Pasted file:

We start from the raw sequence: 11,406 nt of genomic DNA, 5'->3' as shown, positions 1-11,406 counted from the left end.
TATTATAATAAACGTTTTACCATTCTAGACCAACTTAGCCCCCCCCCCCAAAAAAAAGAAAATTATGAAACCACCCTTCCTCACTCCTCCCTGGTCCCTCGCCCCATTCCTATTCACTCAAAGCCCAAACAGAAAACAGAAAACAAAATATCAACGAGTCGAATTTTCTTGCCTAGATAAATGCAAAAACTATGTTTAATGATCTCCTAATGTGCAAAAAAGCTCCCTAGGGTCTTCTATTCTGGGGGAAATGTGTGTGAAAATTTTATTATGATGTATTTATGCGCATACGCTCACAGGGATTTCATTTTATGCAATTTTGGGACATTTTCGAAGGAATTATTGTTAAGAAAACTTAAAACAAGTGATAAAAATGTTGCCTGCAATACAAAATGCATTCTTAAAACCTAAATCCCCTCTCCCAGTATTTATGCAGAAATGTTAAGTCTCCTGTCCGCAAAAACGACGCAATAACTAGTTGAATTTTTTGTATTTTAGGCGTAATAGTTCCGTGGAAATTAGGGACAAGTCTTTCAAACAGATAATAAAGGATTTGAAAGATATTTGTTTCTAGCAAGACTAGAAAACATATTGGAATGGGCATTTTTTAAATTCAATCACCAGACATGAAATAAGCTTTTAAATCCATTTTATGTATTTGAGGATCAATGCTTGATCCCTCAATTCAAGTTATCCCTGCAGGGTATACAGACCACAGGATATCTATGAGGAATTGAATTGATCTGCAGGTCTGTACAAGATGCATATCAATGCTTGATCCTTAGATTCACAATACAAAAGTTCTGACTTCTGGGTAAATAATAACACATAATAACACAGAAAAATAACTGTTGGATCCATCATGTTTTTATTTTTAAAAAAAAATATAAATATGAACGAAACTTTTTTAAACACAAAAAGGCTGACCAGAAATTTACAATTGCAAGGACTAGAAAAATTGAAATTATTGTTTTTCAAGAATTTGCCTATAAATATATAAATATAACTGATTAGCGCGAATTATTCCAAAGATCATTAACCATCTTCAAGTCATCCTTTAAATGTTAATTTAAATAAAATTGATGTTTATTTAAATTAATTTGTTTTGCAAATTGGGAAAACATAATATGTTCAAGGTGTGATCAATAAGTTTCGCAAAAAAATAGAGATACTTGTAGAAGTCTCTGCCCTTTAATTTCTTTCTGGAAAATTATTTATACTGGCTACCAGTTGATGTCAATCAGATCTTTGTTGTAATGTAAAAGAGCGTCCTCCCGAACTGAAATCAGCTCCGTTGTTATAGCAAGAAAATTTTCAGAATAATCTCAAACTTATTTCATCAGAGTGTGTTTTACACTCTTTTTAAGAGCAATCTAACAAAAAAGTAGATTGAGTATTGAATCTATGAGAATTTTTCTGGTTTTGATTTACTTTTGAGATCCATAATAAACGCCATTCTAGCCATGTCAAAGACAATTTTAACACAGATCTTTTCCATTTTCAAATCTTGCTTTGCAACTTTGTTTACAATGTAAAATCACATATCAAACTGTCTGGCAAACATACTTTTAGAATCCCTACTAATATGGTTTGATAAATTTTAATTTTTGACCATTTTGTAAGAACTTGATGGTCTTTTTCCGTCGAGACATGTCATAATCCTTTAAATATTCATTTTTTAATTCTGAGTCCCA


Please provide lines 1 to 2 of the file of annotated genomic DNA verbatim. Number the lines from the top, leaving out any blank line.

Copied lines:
We start from the raw sequence: 11,406 nt of genomic DNA, 5'->3' as shown, positions 1-11,406 counted from the left end.
TATTATAATAAACGTTTTACCATTCTAGACCAACTTAGCCCCCCCCCCCAAAAAAAAGAAAATTATGAAACCACCCTTCCTCACTCCTCCCTGGTCCCTCGCCCCATTCCTATTCACTCAAAGCCCAAACAGAAAACAGAAAACAAAATATCAACGAGTCGAATTTTCTTGCCTAGATAAATGCAAAAACTATGTTTAATGATCTCCTAATGTGCAAAAAAGCTCCCTAGGGTCTTCTATTCTGGGGGAAATGTGTGTGAAAATTTTATTATGATGTATTTATGCGCATACGCTCACAGGGATTTCATTTTATGCAATTTTGGGACATTTTCGAAGGAATTATTGTTAAGAAAACTTAAAACAAGTGATAAAAATGTTGCCTGCAATACAAAATGCATTCTTAAAACCTAAATCCCCTCTCCCAGTATTTATGCAGAAATGTTAAGTCTCCTGTCCGCAAAAACGACGCAATAACTAGTTGAATTTTTTGTATTTTAGGCGTAATAGTTCCGTGGAAATTAGGGACAAGTCTTTCAAACAGATAATAAAGGATTTGAAAGATATTTGTTTCTAGCAAGACTAGAAAACATATTGGAATGGGCATTTTTTAAATTCAATCACCAGACATGAAATAAGCTTTTAAATCCATTTTATGTATTTGAGGATCAATGCTTGATCCCTCAATTCAAGTTATCCCTGCAGGGTATACAGACCACAGGATATCTATGAGGAATTGAATTGATCTGCAGGTCTGTACAAGATGCATATCAATGCTTGATCCTTAGATTCACAATACAAAAGTTCTGACTTCTGGGTAAATAATAACACATAATAACACAGAAAAATAACTGTTGGATCCATCATGTTTTTATTTTTAAAAAAAAATATAAATATGAACGAAACTTTTTTAAACACAAAAAGGCTGACCAGAAATTTACAATTGCAAGGACTAGAAAAATTGAAATTATTGTTTTTCAAGAATTTGCCTATAAATATATAAATATAACTGATTAGCGCGAATTATTCCAAAGATCATTAACCATCTTCAAGTCATCCTTTAAATGTTAATTTAAATAAAATTGATGTTTATTTAAATTAATTTGTTTTGCAAATTGGGAAAACATAATATGTTCAAGGTGTGATCAATAAGTTTCGCAAAAAAATAGAGATACTTGTAGAAGTCTCTGCCCTTTAATTTCTTTCTGGAAAATTATTTATACTGGCTACCAGTTGATGTCAATCAGATCTTTGTTGTAATGTAAAAGAGCGTCCTCCCGAACTGAAATCAGCTCCGTTGTTATAGCAAGAAAATTTTCAGAATAATCTCAAACTTATTTCATCAGAGTGTGTTTTACACTCTTTTTAAGAGCAATCTAACAAAAAAGTAGATTGAGTATTGAATCTATGAGAATTTTTCTGGTTTTGATTTACTTTTGAGATCCATAATAAACGCCATTCTAGCCATGTCAAAGACAATTTTAACACAGATCTTTTCCATTTTCAAATCTTGCTTTGCAACTTTGTTTACAATGTAAAATCACATATCAAACTGTCTGGCAAACATACTTTTAGAATCCCTACTAATATGGTTTGATAAATTTTAATTTTTGACCATTTTGTAAGAACTTGATGGTCTTTTTCCGTCGAGACATGTCATAATCCTTTAAATATTCATTTTTTAATTCTGAGTCCCA